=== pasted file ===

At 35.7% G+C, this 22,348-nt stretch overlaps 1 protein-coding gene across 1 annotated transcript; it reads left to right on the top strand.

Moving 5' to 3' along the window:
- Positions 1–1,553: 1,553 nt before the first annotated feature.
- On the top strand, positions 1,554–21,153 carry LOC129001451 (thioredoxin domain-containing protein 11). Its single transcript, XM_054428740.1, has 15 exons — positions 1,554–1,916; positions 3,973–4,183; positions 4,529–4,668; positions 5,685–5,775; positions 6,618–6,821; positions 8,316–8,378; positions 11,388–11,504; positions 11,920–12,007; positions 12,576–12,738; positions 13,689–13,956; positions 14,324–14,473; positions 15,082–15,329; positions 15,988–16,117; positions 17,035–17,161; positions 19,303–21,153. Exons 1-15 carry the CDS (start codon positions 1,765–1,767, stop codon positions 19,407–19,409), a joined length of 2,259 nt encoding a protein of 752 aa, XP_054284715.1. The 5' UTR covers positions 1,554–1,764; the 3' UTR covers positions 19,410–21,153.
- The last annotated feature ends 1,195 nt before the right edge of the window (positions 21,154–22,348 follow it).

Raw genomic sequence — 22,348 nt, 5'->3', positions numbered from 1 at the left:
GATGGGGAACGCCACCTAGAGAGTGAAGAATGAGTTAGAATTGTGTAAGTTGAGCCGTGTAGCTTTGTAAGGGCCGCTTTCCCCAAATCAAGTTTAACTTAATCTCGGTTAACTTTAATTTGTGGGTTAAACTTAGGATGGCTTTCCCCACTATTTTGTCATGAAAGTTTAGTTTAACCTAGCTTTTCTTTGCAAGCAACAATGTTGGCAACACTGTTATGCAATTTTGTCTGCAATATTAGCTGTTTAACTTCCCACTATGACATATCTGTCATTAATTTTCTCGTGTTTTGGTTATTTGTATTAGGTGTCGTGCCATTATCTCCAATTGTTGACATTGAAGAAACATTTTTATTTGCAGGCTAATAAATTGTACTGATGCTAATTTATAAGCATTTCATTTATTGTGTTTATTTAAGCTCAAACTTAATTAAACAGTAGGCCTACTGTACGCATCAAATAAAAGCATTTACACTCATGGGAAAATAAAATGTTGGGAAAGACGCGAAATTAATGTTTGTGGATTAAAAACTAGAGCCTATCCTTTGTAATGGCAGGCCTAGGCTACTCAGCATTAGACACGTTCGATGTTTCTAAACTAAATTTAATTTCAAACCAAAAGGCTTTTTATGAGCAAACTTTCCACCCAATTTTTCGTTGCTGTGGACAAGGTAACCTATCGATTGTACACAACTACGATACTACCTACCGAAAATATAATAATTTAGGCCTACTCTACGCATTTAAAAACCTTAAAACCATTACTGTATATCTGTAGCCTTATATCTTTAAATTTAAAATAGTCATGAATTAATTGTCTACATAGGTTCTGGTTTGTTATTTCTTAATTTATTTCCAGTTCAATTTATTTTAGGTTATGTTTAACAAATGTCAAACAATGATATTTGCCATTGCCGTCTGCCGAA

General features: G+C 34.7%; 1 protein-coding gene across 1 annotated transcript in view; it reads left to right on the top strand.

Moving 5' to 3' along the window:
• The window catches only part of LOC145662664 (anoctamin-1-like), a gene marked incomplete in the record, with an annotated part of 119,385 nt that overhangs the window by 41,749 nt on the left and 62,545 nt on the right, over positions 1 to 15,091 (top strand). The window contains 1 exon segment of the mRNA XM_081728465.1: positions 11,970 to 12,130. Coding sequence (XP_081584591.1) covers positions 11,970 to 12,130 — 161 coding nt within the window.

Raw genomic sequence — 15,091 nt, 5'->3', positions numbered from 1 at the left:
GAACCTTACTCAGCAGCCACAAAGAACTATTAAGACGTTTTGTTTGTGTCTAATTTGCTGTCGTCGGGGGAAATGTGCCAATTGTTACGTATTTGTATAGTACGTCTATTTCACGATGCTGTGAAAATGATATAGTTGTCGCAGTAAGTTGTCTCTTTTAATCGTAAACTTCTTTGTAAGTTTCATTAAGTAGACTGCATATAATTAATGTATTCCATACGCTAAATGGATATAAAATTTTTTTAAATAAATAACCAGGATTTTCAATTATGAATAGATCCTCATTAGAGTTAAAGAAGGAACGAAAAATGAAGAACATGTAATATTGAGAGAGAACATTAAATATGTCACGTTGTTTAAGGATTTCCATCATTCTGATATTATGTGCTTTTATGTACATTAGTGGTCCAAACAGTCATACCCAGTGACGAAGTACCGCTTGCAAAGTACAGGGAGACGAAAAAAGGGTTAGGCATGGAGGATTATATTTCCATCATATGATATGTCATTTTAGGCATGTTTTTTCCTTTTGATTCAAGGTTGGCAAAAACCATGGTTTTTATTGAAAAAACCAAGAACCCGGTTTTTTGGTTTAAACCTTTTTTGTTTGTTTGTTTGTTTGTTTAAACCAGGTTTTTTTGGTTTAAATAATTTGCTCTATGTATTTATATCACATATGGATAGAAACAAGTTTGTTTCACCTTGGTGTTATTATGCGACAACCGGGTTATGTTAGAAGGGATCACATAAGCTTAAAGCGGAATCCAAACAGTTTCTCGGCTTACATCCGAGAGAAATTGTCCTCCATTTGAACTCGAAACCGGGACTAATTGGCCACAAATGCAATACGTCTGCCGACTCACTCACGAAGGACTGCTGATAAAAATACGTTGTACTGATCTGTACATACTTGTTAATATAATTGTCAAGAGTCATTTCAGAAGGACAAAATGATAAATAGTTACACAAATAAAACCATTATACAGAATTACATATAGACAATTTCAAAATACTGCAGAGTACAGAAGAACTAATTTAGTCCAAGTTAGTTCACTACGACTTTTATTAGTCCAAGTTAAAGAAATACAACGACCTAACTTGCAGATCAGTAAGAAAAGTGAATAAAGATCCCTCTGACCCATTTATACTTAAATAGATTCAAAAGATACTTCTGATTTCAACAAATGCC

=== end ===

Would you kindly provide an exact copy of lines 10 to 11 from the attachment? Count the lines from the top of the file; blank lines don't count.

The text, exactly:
• The window catches only part of LOC145662664 (anoctamin-1-like), a gene marked incomplete in the record, with an annotated part of 119,385 nt that overhangs the window by 41,749 nt on the left and 62,545 nt on the right, over positions 1 to 15,091 (top strand). The window contains 1 exon segment of the mRNA XM_081728465.1: positions 11,970 to 12,130. Coding sequence (XP_081584591.1) covers positions 11,970 to 12,130 — 161 coding nt within the window.

Raw genomic sequence — 15,091 nt, 5'->3', positions numbered from 1 at the left: